Guillen was one of the best deals the Tigers ever made

(Source: Associated Press)

When we talk about the best trades in the history of the Detroit Tigers, a few quickly come to mind. Steve Demeter for Norm Cash. Steve Kemp for Chet Lemon. Cameron Maybin and others for Miguel Cabrera. One of those three trades is the best ever.

But the deal that brought shortstop Carlos Guillen to the Tigers on January 8, 2004, ranks up there as well. At the time it looked like a smart trade, but it was quickly overshadowed by the news that Detroit had landed free agent catcher Ivan Rodriguez. Entering the ’04 season, Pudge’s face was put on media guides and score books, while Guillen was largely forgotten. But Guillen lasted twice as long in Detroit as Pudge and was very important for the Tiger revival.

The team that drafted Guillen, the Seattle Mariners, never warmed to the idea of him being an everyday player. The switch-hitter seemed to them like a fine utility player who could spot start at short, third, and second as needed. That’s largely how they used Carlos during his six seasons with Seattle. Want evidence of their assessment of Carlos? When the M’s parted with Guillen they traded him to the Tigers for Ramon Santiago, a switch-hitting utility infielder.

But Detroit general manager Dave Dombrowski had different ideas. He saw the 28-year old infielder as his future shortstop. So did manager Alan Trammell, who wrote Guillen’s name in as his shortstop on opening day and kept him there. Save for an injury in the final month of the season, Guillen was a star, hitting .318, the highest figure by a Detroit shortstop since Trammell more than a decade earlier.

Guillen wasn’t a one-year wonder. He hit .320 in 2005 in an injury-marred season and hit .320 again in 2006 when he played in 153 games and helped lead the team to the pennant under new skipper Jim Leyland.

“He can do everything from each side of the plate, which is pretty unusual,” Leyland said in 2007. The manager was right: Guillen posted good power numbers as both a lefthanded and righthanded batted.

In Detroit, Guillen emerged as a team leader almost immediately. In an environment where he felt wanted and valued for the first time as a big leaguer, he gravitated to Rodriguez and Magglio Ordonez, two veterans and fellow Latinos in the clubhouse. That leadership quality and his dedicated, competitive approach on the field made him popular in the city.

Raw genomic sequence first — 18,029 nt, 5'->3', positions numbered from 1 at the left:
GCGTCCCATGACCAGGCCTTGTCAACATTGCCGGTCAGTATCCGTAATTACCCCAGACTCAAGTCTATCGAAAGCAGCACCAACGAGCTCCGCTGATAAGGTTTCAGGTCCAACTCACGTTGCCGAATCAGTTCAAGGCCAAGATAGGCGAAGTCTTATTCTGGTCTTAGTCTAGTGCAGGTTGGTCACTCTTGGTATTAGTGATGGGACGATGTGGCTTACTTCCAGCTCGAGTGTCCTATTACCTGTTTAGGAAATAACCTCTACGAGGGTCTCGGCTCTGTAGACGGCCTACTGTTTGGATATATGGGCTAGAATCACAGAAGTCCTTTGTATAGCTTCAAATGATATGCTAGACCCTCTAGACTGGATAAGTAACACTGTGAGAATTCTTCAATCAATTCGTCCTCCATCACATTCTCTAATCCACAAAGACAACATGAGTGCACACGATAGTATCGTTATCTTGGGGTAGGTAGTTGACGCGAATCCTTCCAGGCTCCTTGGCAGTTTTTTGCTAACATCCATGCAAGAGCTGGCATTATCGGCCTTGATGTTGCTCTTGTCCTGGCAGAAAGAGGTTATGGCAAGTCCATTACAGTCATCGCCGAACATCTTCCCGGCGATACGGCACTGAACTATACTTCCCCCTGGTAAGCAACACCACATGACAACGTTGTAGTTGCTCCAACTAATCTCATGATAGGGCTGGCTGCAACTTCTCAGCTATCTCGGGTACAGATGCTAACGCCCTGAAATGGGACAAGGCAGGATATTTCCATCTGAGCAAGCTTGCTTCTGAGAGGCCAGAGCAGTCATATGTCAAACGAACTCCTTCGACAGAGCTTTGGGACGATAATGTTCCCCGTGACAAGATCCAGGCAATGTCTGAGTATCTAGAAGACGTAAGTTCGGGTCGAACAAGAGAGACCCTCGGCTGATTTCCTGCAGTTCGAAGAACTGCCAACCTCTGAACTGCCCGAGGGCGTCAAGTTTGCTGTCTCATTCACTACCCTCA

The biggest hit of Guillen’s career came on a big stage: Yankee Stadium in The Bronx in the playoffs. It was Game Two of the AL Division Series between the Tigers and Yankees. Detroit had been blown out in the first game after having squandered their lead and falling to the wild card spot in the regular season. Rookie Justin Verlander was on the hill and there was some doubt whether this young Tiger team belonged in the postseason with the mighty Yankees. The Yankees led 3-2 in the top of the sixth when Guillen came up to the plate to face Mike Mussina, the tough Yankee hurler. Mussina fell behind after tossing two pitches on the edge of the plate that were called balls. On his next pitch, Guillen lofted a ball into the stands in right field to tie the game. Detroit later won on a triple by Curtis Granderson and did not lose another game until they were in the World Series.

In the long history of the Tigers the list of best shortstops starts with Trammell, then there are the old timers Donie Bush and Billy Rogell. Some will want to throw in the name of Travis Fryman, but among that group after Trammell belongs the name of Carlos Guillen, the switch-hitter who helped Detroit become respectable again.

Comments

comments

About Dan Holmes

The editor of Detroit Athletic Co. blog, is the author of Ty Cobb: A Biography. He previously worked for the National Baseball Hall of Fame and Museum in Cooperstown, NY, and worked for Major League Baseball as a web producer. He contributed to Sock it to 'Em Tigers: The Incredible Story of the 1968 Detroit Tigers, and Deadball Stars of the American League. Follow him on Twitter at @thedanholmes or visit his personal blog at danholmes.com.